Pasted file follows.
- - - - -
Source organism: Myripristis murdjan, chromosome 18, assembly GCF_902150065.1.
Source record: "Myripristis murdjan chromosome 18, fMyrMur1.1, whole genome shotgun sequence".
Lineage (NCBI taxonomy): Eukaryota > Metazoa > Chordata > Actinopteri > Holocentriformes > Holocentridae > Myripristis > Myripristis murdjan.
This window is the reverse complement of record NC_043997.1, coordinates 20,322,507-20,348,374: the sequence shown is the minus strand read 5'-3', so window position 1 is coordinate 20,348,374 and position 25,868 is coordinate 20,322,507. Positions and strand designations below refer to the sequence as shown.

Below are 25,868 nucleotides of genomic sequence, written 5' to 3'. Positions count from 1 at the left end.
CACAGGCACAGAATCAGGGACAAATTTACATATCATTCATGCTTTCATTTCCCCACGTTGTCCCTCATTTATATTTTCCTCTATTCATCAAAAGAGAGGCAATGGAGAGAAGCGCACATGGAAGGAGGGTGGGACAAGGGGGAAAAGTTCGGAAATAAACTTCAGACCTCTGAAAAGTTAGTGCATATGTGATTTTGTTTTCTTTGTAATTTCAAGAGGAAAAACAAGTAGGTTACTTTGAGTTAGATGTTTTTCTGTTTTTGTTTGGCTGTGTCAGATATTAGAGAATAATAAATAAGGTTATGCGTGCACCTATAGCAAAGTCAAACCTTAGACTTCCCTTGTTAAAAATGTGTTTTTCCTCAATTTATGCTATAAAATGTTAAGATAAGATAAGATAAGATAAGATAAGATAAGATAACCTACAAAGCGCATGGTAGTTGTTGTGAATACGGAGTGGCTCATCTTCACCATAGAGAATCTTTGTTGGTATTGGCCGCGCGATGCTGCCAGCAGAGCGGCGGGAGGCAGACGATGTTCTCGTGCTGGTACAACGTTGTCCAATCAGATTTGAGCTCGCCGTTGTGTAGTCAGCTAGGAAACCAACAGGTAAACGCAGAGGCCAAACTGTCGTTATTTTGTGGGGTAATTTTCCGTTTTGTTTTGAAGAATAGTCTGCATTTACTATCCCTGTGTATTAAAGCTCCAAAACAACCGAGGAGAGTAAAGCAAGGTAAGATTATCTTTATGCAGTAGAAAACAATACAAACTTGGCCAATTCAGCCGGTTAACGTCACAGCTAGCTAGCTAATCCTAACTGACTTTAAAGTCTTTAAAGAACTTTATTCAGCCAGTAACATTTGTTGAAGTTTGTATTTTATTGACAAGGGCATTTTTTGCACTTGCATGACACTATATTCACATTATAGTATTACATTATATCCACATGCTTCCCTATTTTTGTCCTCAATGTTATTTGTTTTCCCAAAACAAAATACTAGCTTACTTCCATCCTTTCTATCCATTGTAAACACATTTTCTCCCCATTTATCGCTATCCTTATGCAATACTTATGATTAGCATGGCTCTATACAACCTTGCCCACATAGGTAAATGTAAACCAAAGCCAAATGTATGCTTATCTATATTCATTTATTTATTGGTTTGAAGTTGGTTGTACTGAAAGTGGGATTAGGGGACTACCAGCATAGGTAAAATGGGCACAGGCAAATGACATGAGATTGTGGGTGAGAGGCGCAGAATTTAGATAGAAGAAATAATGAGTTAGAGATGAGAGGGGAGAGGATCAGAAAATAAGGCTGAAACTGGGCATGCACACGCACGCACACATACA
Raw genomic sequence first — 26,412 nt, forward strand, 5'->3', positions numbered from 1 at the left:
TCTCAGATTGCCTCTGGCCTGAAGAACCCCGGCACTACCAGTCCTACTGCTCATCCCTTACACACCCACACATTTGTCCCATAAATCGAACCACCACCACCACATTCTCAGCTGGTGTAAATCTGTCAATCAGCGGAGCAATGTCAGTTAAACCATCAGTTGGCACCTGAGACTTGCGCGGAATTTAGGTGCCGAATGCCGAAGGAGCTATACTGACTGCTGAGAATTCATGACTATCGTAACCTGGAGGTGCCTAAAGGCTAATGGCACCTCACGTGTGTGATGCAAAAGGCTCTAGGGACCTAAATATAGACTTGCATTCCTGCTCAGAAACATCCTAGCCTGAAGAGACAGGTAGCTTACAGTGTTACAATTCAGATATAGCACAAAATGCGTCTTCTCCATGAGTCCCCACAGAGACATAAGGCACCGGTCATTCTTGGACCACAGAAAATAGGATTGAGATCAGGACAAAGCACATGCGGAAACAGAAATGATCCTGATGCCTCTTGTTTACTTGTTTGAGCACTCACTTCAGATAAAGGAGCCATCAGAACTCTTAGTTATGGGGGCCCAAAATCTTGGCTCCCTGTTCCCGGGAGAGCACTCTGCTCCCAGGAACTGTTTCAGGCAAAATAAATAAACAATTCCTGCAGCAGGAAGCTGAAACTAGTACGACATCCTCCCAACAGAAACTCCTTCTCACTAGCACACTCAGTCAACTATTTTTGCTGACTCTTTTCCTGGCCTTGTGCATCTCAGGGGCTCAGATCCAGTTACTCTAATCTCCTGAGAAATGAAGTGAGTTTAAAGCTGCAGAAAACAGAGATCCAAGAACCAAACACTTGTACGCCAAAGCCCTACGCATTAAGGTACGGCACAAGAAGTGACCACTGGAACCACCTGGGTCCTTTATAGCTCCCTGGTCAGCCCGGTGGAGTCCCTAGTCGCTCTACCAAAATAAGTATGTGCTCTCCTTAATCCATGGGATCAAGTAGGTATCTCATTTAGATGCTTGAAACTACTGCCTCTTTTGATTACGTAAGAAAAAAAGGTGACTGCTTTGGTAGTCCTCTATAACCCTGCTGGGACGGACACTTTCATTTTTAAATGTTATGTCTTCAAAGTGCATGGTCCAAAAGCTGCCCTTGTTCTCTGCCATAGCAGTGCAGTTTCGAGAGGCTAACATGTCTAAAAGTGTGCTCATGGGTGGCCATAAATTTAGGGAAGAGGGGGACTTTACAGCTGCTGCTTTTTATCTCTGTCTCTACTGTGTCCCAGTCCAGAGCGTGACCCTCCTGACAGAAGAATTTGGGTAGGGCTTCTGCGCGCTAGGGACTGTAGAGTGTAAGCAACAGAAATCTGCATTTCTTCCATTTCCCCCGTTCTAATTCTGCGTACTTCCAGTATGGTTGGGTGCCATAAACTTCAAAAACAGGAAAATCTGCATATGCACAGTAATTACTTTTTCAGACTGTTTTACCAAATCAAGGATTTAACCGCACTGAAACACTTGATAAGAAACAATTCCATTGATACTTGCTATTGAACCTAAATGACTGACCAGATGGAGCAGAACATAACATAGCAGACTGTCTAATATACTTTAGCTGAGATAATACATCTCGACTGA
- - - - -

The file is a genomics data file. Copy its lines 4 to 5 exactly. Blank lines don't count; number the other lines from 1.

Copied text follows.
This window is the reverse complement of record NC_043997.1, coordinates 20,322,507-20,348,374: the sequence shown is the minus strand read 5'-3', so window position 1 is coordinate 20,348,374 and position 25,868 is coordinate 20,322,507. Positions and strand designations below refer to the sequence as shown.

Below are 25,868 nucleotides of genomic sequence, written 5' to 3'. Positions count from 1 at the left end.